Health care personnel use sequential compression devices after surgery by fitting them around the legs of patients and attaching them to a machine that rhythmically pumps air through the sleeves, reports Drugs.com. The devices prevent blood clots by simulating the actions of muscles to enable natural blood flow. Nurses or other caregivers periodically inspect the patients' skin and remove the sleeves when patients need to use the bathroom, bathe or walk.
Physicians evaluate patients for their propensity for deep vein thrombosis, or blood clot formation, when they arrive at a hospital for surgery, explains American Nurse Today. If risk is moderately high, sequential compression device therapy may begin shortly after arrival and continue until the patients regain mobility. Specific decisions physicians make include whether to apply devices to one or both legs, whether they should be knee-length or thigh-length and how long to continue the therapy.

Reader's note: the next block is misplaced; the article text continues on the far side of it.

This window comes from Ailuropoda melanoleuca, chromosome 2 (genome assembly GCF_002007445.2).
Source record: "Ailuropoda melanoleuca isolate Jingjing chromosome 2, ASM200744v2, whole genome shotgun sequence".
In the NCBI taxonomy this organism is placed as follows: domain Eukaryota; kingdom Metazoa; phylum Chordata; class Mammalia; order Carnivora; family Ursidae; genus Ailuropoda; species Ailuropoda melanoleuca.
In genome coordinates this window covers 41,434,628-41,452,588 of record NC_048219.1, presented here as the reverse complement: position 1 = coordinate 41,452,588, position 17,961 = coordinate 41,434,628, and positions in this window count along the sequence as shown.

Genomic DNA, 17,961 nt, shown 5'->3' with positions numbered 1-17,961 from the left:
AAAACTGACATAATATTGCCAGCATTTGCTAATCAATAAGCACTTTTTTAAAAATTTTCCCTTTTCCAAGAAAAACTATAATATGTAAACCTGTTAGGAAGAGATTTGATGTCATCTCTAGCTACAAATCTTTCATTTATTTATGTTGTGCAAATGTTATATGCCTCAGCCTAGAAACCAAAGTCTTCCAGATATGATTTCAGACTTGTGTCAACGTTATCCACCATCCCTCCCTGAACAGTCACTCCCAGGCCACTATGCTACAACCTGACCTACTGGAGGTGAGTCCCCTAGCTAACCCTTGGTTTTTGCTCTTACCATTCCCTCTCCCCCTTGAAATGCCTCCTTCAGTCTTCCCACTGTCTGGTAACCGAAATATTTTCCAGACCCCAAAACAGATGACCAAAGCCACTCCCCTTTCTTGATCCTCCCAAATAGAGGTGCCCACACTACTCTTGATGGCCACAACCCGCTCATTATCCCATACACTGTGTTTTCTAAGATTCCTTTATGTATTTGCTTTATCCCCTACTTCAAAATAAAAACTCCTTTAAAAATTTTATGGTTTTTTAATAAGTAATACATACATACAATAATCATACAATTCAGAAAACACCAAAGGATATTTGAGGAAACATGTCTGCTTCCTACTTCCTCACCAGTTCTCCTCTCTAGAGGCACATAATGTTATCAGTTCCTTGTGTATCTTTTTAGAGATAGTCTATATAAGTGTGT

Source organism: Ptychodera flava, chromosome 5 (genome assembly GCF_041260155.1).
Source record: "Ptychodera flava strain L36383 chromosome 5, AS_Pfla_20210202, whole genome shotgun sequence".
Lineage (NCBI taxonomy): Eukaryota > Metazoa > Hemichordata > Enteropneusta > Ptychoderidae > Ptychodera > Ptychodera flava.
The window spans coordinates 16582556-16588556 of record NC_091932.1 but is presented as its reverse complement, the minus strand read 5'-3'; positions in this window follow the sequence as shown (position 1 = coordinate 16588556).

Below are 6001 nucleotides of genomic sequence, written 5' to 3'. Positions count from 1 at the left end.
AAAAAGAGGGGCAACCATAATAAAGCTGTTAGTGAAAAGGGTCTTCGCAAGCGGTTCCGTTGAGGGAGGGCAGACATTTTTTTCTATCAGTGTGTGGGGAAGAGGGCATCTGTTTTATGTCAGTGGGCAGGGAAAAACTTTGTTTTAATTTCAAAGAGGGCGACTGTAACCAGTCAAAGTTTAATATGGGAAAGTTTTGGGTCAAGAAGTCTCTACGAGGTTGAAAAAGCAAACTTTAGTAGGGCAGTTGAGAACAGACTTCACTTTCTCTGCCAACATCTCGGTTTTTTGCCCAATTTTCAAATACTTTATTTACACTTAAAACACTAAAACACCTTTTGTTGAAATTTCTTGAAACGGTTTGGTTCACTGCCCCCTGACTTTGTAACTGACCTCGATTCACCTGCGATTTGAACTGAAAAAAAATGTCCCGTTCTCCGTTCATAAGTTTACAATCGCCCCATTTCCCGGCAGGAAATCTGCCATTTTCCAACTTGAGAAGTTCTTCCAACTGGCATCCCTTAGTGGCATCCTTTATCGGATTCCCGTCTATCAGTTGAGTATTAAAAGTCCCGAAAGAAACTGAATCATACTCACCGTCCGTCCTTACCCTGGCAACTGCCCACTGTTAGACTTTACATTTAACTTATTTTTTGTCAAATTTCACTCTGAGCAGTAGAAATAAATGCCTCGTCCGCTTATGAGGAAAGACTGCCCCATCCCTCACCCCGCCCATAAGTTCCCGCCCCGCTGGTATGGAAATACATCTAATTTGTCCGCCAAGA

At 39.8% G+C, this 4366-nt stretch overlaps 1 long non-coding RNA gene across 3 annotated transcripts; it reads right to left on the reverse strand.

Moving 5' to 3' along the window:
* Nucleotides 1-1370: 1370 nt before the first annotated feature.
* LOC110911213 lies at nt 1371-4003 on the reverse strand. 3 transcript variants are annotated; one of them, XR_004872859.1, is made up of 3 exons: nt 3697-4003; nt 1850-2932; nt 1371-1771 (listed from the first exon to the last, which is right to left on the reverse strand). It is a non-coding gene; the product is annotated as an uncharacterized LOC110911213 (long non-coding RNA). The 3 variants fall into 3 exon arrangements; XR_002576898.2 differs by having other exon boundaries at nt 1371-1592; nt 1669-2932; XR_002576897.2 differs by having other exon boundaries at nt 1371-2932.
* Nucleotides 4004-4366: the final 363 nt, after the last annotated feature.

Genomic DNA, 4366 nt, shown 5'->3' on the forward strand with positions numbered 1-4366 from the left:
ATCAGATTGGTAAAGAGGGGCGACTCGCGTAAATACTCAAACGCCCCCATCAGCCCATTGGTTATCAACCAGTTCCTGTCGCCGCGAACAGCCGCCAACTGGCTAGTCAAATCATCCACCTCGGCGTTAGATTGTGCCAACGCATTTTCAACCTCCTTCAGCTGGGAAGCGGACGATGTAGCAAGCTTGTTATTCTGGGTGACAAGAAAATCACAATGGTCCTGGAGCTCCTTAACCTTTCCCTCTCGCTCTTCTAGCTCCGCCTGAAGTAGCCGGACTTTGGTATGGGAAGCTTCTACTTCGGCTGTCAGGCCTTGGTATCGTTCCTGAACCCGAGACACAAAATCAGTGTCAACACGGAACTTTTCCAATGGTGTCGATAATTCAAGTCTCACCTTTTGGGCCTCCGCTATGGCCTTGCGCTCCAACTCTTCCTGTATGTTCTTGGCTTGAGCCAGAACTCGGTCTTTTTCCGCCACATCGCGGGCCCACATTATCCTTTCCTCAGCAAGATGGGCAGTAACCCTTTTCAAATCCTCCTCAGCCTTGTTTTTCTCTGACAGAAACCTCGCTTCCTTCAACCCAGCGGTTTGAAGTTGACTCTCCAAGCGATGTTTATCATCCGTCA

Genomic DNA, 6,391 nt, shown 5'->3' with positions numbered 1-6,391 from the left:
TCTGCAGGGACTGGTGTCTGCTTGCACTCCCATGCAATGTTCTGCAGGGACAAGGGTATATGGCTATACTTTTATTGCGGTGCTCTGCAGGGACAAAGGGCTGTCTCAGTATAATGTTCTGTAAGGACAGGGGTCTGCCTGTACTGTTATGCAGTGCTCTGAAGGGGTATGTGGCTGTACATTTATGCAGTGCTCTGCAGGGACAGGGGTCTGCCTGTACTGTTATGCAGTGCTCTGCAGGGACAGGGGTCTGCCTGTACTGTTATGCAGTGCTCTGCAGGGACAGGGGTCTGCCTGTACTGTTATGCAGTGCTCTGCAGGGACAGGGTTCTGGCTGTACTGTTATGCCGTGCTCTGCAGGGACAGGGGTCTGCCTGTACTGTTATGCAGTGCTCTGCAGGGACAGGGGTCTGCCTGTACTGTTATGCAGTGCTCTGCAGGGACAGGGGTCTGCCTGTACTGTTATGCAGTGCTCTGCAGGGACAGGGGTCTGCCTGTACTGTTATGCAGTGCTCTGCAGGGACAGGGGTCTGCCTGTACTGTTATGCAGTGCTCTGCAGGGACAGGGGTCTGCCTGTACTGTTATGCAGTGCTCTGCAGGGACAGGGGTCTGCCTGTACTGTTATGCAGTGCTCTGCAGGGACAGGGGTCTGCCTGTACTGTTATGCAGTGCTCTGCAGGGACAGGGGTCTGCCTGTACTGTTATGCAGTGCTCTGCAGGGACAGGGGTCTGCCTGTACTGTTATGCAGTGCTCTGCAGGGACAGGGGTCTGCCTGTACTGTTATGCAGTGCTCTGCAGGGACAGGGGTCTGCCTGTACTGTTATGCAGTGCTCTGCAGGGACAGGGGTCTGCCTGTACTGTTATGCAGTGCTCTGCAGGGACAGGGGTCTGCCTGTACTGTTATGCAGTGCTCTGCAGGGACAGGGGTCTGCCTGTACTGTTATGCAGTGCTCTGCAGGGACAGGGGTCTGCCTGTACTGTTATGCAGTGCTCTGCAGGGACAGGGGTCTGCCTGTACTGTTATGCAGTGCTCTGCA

Once sequential compression device therapy commences, caregivers remove the devices every eight hours to check for skin pallor, paralysis, pain and other abnormalities, according to American Nurse Today. Patients receive instructions to not remove the devices themselves but call a nurse if they experience unusual discomfort or need to relieve themselves. To ensure effective therapy, caregivers must measure sleeve sizes correctly and address patient concerns about discomfort by using the pump cooling system if the patient is sweating or applying cornstarch to relieve itching.